Virginia Invasive Species

New Aquatic Plant Invading Freshwater Habitats in Northern Virginia

By Kevin Heffernan     Posted May 9, 2022

This post is by AG Sweany, DCR Invasive Species Technician

This spring and summer, keep an eye on your local ponds and lakes for a new floating invasive plant: “two-horned trapa” (Trapa bispinosa). This plant grows quickly and can cover the entire surface of freshwater ponds and slow-moving streams. Not only is it an eyesore, but it also shades out native submerged aquatic vegetation, and has the potential to impede boating, fishing, recreational and commercial use of waters. It produces large seed-pods with two sharp spines that can pierce skin and harm unaware anglers, recreationists or pets. The spines of the seed-pods can attach to waterfowl and be carried away, facilitating its spread into neighboring waters. 

Two-horned trapa infesting pond in Fairfax County.

Conservation managers are concerned that this species will spread into the Potomac River and grow unchecked. European water chestnut (Trapa natans), a relative of two-horned trapa, covered nearly 10,000 acres of the Potomac River in the 1940’s. The huge floating mats of water chestnut out-competed native bay grasses, and required a multimillion dollar removal effort by the US Army Corps of Engineers. Similar problems and costs are possible with two-horned trapa. 

two-horned trapa

The current goal is to control two-horned trapa populations while they are still relatively small, removing plants before they go to seed every year to reduce the chances of spread. Two-horned trapa is believed to be an annual species, so if all plants are removed each year, the seed bank can be reduced and eventually depleted. As of Fall 2021, this species is only found in Northern Virginia (outside of its native range of East Asia.) It has taken root in ponds, reservoirs and lakes in Fairfax, Fauquier, Prince William and Loudoun Counties. Conservation leaders and parks staff are hoping to discover more about how to manage this plant, and track and slow its spread.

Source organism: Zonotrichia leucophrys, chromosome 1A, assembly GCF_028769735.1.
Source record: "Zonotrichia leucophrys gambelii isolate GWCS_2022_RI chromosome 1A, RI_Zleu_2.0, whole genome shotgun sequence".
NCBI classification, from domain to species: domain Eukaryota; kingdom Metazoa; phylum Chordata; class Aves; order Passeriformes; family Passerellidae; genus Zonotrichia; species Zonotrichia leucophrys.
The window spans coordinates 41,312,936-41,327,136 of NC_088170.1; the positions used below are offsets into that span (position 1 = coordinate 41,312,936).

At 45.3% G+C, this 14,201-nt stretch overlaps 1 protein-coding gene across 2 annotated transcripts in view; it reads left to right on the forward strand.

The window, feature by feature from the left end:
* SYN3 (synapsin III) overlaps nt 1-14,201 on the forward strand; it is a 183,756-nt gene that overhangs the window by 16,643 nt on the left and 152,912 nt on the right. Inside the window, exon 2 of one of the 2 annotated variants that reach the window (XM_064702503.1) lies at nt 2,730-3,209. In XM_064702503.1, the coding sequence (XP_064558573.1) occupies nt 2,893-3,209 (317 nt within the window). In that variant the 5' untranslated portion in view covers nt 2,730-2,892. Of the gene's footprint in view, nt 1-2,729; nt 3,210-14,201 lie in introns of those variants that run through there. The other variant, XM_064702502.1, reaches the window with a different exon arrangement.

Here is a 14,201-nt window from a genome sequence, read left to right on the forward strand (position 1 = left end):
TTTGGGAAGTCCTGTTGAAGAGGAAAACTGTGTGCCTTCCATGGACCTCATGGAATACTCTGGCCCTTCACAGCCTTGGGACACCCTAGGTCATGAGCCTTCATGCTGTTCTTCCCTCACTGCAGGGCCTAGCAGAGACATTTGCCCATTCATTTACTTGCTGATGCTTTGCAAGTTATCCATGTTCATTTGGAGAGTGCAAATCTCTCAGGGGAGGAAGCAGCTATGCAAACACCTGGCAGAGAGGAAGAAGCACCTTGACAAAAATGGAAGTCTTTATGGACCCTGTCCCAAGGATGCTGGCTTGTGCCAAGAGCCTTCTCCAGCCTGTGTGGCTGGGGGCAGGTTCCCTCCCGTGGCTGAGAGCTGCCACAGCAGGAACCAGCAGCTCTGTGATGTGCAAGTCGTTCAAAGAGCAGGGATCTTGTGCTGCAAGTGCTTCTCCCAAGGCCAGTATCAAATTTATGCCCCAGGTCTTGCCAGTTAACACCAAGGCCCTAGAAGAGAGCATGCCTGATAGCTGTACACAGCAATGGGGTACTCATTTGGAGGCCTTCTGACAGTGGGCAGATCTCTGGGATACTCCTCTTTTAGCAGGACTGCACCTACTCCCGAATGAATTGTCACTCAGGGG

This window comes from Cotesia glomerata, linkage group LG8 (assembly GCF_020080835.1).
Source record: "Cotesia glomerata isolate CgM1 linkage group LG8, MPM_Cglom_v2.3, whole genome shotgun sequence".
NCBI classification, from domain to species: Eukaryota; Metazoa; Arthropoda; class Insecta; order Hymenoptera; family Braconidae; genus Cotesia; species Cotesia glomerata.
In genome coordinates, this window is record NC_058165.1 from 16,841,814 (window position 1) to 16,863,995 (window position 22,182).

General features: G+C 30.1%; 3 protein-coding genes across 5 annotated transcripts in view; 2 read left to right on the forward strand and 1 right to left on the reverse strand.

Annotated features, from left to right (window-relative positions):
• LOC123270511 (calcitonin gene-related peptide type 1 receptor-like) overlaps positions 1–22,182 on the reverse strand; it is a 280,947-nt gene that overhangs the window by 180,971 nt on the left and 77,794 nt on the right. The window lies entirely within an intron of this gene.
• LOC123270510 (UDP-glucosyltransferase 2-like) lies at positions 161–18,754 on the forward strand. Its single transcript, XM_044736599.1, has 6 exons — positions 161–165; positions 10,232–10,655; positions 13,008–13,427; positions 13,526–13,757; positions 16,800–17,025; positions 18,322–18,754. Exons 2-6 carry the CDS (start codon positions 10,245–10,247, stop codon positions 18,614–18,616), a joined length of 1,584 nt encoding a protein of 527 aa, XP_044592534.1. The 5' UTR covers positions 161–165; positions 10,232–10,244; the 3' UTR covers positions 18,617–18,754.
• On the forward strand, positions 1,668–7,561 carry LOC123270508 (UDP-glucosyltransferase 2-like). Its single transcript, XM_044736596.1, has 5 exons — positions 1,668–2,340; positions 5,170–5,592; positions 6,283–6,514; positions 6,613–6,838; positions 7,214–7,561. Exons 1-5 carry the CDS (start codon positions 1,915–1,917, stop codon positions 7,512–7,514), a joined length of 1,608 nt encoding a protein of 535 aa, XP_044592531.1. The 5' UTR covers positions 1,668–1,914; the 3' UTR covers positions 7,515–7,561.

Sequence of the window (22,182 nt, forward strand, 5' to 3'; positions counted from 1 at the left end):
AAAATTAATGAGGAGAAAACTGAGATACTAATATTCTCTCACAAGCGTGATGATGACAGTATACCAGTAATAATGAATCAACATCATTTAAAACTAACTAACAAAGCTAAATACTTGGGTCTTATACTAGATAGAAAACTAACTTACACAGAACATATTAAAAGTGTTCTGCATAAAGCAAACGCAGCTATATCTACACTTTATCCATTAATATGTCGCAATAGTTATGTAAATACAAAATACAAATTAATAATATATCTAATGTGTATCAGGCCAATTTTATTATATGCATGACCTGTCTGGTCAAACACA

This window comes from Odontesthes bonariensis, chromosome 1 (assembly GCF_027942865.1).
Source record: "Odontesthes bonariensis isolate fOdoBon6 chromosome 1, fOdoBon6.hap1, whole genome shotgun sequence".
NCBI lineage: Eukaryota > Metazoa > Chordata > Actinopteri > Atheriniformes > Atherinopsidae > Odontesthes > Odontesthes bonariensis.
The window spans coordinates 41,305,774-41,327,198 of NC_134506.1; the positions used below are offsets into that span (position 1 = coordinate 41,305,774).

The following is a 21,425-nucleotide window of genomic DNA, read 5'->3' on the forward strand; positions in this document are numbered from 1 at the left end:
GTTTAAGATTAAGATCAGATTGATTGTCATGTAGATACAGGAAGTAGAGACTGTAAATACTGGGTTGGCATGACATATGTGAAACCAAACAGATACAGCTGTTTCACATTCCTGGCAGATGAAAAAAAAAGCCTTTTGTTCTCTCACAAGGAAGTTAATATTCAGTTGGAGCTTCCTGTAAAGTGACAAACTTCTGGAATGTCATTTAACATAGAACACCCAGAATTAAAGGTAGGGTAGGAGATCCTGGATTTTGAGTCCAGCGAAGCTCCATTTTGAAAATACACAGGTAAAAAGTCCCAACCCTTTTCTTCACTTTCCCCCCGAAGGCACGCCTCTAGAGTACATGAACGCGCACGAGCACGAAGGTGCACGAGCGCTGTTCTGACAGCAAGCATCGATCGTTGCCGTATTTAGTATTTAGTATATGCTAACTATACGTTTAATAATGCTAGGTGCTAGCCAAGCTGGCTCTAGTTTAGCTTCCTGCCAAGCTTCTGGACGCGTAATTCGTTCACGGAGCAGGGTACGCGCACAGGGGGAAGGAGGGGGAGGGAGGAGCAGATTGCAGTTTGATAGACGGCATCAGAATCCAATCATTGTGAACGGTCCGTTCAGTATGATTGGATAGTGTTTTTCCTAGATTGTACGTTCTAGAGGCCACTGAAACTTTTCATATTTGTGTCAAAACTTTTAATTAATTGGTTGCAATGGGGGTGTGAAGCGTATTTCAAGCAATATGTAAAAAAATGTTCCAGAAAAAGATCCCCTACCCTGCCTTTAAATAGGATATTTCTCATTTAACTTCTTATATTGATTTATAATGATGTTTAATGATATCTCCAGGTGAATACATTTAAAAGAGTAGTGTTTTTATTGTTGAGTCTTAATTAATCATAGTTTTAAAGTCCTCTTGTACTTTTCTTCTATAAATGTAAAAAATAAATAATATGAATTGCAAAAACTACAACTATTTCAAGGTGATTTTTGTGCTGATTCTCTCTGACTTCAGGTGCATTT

two-horned trapa roots

How YOU can help:

Please report this species anywhere you find it, including:


Pictures of the plant(s), especially flowers and the underside of the leaves

Other details: the date, if you see flowers or seed pods, how much of the waterbody is covered by these plants

Use or the eDDMapS mobile app (apple, google) to report your sighting, or the reporting form on this DCR webpage.


Learn more

Get the DCR fact sheet on two-horned trapa here >>

See the Fairfax County Trapa bispinosa webpage >>

Find a map of currently verified populations here >>



New York Invasive Species Information. Water Chestnut. (2019, September). Retrieved March 17, 2022, from 

Pfingsten, I.A., and N. Rybicki., 2022, Trapa bispinosa var. iinumai Nakano: U.S. Geological Survey, Nonindigenous Aquatic Species Database, Gainesville, FL, 

Rybicki, N, Swearingen J, and J. Odenkirk, 2019, Teaming up to Tackle Two-horned Trapa: A Highly Invasive New Species of Water Chestnut, Invader of the Month (July, 2019), Maryland Invasive Species Council (, Revision Date: 2/7/2022, Access Date: 3/7/2022



Stories | Ongoing Projects


trapa bispinosa, two-horned trapa, two-horned water chestnut, virginia, invasive, aquatic, plants